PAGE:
How will the new SAT test for vocabulary?
Analogies are no longer part of the SAT. Which means that vocabulary isn’t as important, right? Way wrong!
Most students will tend to believe that vocabulary development is no longer important. In my opinion, this is a misguided attitude: Work[ing] on vocabulary will increase your accuracy on the sentence completion questions, and it will also improve your performance on the critical reading questions. Analogies were a rather artificial way of testing vocabulary.
How will vocabulary be tested?
Vocabulary will now be tested in three areas: (1) the reading passages, (2) the sentence completion questions, which are part of the critical reading passages, and (3) the essay.
Knowing what a word means is only half the story when it comes to vocabulary,. You also need to understand how the word is used. [The new SAT] replaces analogies with more reading passages, and these passages contain the same vocabulary words that appeared in the old analogy questions, only now these words are in context.
The sentence completion questions are closer to real-life situations, but there are only 19 of these questions per test on the new SAT.
In addition, the new SAT essay section affords students another opportunity to demonstrate the breadth of their vocabulary. This is a positive change for the SAT and the students who take the exam because it is less about rote memorization and more about actually understanding the words you read.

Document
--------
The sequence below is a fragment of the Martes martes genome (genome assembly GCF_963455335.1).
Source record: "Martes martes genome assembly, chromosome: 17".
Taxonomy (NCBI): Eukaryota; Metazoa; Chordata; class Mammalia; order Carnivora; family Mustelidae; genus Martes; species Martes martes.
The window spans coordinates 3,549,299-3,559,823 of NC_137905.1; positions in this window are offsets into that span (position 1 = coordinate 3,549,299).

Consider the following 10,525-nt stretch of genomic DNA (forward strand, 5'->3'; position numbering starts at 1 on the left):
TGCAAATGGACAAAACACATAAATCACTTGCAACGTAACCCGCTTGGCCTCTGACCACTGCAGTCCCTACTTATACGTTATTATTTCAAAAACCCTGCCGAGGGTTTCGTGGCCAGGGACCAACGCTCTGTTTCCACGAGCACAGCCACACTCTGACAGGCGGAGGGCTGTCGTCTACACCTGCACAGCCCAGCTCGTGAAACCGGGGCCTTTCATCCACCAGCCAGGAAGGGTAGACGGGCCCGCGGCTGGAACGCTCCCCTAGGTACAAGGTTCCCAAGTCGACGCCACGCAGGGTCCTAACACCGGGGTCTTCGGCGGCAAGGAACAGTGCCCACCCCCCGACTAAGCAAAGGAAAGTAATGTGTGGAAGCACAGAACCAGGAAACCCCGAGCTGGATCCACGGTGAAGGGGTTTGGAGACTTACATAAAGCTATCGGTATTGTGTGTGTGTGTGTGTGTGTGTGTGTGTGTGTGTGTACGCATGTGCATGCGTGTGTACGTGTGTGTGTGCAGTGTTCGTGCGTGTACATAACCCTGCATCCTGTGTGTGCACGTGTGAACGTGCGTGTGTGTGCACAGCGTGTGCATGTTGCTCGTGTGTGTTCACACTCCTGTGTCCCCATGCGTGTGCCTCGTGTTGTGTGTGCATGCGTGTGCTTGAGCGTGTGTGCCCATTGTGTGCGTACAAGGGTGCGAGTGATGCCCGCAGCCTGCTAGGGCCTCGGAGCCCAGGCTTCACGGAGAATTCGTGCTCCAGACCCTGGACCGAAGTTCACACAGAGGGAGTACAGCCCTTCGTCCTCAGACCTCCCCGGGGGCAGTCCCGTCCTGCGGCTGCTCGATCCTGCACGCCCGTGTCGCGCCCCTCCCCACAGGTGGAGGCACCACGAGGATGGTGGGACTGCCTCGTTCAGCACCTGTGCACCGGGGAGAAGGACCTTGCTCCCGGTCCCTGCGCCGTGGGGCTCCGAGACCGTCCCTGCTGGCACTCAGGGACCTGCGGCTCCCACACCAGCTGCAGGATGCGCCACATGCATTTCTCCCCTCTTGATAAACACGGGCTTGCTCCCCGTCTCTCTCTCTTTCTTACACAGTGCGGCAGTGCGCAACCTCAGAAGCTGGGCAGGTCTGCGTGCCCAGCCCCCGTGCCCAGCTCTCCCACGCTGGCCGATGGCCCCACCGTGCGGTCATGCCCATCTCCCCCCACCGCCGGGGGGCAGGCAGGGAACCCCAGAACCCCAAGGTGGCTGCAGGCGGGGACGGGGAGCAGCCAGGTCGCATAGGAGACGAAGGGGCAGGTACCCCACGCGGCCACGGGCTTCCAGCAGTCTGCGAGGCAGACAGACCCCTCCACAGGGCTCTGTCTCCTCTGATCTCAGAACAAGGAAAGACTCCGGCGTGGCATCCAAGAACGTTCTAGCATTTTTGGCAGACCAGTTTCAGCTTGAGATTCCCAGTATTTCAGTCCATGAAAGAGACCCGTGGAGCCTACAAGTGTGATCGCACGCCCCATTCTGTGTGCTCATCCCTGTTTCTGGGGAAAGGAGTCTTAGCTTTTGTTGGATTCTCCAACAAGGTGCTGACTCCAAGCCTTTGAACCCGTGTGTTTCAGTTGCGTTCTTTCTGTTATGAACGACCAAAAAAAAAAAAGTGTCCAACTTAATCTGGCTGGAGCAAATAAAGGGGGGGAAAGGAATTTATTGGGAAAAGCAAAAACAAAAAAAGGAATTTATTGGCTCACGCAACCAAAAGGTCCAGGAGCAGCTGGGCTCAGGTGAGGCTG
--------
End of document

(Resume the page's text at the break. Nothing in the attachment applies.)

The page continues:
What are SAT words?
The SAT tends to throw two types of words at you: (1) words that students aged 16 to 17 years old should already know and use (for example, discourse or innuendo), and (2) words they may not recognize but can decipher based either on the word’s structure (roots, prefixes, and suffixes) or its usage.
Take antepenultimate, for instance. If you saw this word on test day, you might panic—but only if you didn’t trust your ability to break the word down into its core components. Well, ‘ultimate’ is pretty straightforward—it means final or last. ‘Pen’ is a prefix that means before, so penultimate means ‘before last’ or ‘second to last’. And ante is another prefix that also means ‘before,’ so antepenultimate is ‘before second to last’ or ‘third from last.’
The examiners only use a limited number of words. You will find that many words are used over and over again, and these are the words that appear in a good test prep word list. So we could say that the SAT examiners have a pool of suitable words, which we can think of as SAT words.
Any teacher will tell you that the way to improve vocabulary is to read more, But a quick-fix solution is to try to learn lists of SAT words. To memorize a word, you have to be able to associate it with an idea or know the way the word is usually used. Ask teachers, friends and parents to use difficult new words in sentences. Look out for new words in your reading to see the context in which they are used. Try them out in your schoolwork, but don’t try out really unusual words in your essay on the actual new SAT examination. You need time and practice before you can use the words effectively.